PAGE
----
A dandelion tincture is a homemade spring tonic that's easy to make with just a few ingredients.
*Tinctures are usually made with vodka as a neutral spirit, but you can also use brandy, whisky or any other high-proof alcohol. Finished tinctures need to be at least 25% alcohol for preservation, and fresh herbs contribute some moisture to the mix. Be sure you use something that's 60-proof or higher.
Never use denatured alcohol or isopropyl alcohol to make tinctures, as it's unsafe for consumption.
To make an alcohol-free glycerite tincture (glycerite): cover dried plant material completely with a preparation of 3 parts glycerin to 1 part distilled water (instead of alcohol). Dried dandelion root is available from herbal supply stores, and is often used in place of fresh. If using fresh dandelion, use all glycerine and skip the water. As the glycerite tincture develops, it will need to be shaken every day. Proceed following the same directions as if making an alcohol-based tincture.
The yield varies, but if you're using fresh plant material, you should expect to pull out ever so slightly more tincture than the vodka you add. If using dried roots, the roots will absorb some and you'll get slightly less than the alcohol added. The amount of vodka will vary based on how tightly you pack the jar, but you should need about 2-3 cups of vodka for a quart jar. Be sure the plant material remains submerged during infusion.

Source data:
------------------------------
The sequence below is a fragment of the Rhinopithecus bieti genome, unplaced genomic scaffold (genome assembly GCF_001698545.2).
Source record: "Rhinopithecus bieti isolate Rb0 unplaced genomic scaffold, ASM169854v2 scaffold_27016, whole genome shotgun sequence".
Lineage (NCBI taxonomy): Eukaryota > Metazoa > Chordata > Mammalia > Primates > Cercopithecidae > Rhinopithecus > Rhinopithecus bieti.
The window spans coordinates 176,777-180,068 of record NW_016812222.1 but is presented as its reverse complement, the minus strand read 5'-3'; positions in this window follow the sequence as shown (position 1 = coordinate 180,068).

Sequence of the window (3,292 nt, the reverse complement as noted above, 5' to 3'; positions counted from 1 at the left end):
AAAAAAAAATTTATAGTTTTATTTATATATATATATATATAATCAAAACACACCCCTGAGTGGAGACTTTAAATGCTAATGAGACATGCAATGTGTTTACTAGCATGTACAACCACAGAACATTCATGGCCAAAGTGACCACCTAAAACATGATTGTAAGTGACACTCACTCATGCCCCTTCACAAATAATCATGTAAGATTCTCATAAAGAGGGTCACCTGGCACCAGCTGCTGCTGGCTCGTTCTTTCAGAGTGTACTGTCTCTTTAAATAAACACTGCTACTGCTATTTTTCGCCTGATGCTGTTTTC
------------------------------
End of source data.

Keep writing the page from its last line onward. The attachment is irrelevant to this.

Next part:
Please use this as a jumping-off point, but always do your own research and verify anything you read with multiple sources.
It’s always possible to have an adverse reaction to any medicinal herb, and plenty of people are allergic to even gentle herbs like chamomile. Always consult your doctor or a certified herbalist before trying any new medicinal plant. Often, they can have unintended reactions in combination with other herbs and supplements, and many herbs have side effects even when they are effective for their intended purpose.
If you are seriously interested in herbal medicine, I’d suggest investing in a course in herbal medicine, and I’d recommend any of the online courses put out by the Herbal Academy of New England. Specifically, the introduction to herbal medicine course and the family herbalist group of courses.
Herbal Tincture Recipes
Looking for more herbal tincture recipes to stock your herbal medicine cabinet?
Dandelions aren’t the only thing to harvest this spring, get outdoors with these spring foraging guides!
- Foraging Morels
- Foraging Dryad’s Saddle
- Foraging Chickweed
- Foraging Ramps (Wild Leeks)
- Foraging Fiddleheads
- 60+ Dandelion Recipes